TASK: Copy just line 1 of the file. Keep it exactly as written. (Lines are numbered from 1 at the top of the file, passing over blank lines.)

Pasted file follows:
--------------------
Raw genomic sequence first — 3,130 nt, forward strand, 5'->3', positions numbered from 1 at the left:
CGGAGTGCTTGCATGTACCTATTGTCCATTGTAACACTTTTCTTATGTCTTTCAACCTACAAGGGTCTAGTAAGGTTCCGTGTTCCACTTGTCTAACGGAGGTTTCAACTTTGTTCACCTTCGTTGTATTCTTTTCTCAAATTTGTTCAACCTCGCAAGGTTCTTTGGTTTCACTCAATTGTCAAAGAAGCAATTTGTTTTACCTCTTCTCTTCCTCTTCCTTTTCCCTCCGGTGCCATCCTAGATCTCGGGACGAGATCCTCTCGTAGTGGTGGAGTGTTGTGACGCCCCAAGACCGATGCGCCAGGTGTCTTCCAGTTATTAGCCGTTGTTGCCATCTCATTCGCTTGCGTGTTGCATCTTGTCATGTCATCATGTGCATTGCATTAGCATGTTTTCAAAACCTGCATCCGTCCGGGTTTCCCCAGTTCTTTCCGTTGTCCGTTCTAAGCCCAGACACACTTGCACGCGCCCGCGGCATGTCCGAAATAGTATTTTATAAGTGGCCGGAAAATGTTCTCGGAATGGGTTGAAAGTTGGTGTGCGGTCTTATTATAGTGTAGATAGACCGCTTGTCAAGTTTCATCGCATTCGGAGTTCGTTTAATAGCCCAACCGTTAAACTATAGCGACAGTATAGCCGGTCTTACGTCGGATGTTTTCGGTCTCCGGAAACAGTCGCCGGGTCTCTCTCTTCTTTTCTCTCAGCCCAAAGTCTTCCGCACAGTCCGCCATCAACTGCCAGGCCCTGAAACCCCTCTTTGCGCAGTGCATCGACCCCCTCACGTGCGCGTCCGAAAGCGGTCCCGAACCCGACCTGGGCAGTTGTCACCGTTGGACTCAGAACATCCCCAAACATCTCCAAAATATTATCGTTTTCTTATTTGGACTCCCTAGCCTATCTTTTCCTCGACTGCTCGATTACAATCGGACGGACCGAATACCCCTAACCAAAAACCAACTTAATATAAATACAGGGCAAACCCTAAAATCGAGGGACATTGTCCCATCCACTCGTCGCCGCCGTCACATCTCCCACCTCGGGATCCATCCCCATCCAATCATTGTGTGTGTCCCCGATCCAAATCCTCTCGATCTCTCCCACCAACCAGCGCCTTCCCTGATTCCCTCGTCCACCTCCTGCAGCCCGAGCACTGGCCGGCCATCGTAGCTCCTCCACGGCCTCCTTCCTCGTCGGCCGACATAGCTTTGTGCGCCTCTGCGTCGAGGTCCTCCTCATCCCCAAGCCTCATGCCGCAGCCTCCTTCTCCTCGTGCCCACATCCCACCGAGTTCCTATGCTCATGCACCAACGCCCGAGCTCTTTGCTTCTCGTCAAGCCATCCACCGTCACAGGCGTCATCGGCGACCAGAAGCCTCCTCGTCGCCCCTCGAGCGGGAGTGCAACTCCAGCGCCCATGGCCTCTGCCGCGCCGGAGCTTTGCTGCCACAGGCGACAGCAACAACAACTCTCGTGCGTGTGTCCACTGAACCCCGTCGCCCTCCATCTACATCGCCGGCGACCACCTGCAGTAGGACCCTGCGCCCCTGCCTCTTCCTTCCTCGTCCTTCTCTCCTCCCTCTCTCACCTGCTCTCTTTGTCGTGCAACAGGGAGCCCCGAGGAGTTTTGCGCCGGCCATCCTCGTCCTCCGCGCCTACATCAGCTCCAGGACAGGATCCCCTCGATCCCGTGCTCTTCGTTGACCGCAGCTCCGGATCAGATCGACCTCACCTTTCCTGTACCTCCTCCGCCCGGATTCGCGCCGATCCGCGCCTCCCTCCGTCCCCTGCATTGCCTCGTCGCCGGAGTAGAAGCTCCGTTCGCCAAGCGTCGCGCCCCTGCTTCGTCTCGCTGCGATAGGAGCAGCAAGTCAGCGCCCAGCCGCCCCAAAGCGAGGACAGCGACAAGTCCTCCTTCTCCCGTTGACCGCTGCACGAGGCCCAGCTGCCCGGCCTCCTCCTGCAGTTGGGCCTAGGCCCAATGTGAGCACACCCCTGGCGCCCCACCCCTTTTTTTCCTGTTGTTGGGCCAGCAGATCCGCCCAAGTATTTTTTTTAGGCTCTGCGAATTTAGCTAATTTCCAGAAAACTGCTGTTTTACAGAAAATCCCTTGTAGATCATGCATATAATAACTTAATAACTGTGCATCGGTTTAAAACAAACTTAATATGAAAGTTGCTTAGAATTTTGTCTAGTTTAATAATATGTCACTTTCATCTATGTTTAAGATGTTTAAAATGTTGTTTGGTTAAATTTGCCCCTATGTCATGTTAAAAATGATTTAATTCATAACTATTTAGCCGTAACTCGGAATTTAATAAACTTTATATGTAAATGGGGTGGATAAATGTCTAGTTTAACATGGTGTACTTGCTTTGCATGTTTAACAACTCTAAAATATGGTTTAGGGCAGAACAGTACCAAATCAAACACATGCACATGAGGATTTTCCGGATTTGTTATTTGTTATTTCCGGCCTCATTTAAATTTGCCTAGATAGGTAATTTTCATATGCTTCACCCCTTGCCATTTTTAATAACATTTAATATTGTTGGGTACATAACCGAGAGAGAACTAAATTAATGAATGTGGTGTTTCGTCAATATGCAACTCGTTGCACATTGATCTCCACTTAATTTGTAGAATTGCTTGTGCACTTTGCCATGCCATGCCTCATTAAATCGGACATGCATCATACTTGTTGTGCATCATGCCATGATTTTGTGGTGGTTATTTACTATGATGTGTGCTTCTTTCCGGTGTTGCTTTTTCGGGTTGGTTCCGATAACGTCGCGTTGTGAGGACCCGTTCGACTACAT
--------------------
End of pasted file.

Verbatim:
Raw genomic sequence first — 3,130 nt, forward strand, 5'->3', positions numbered from 1 at the left: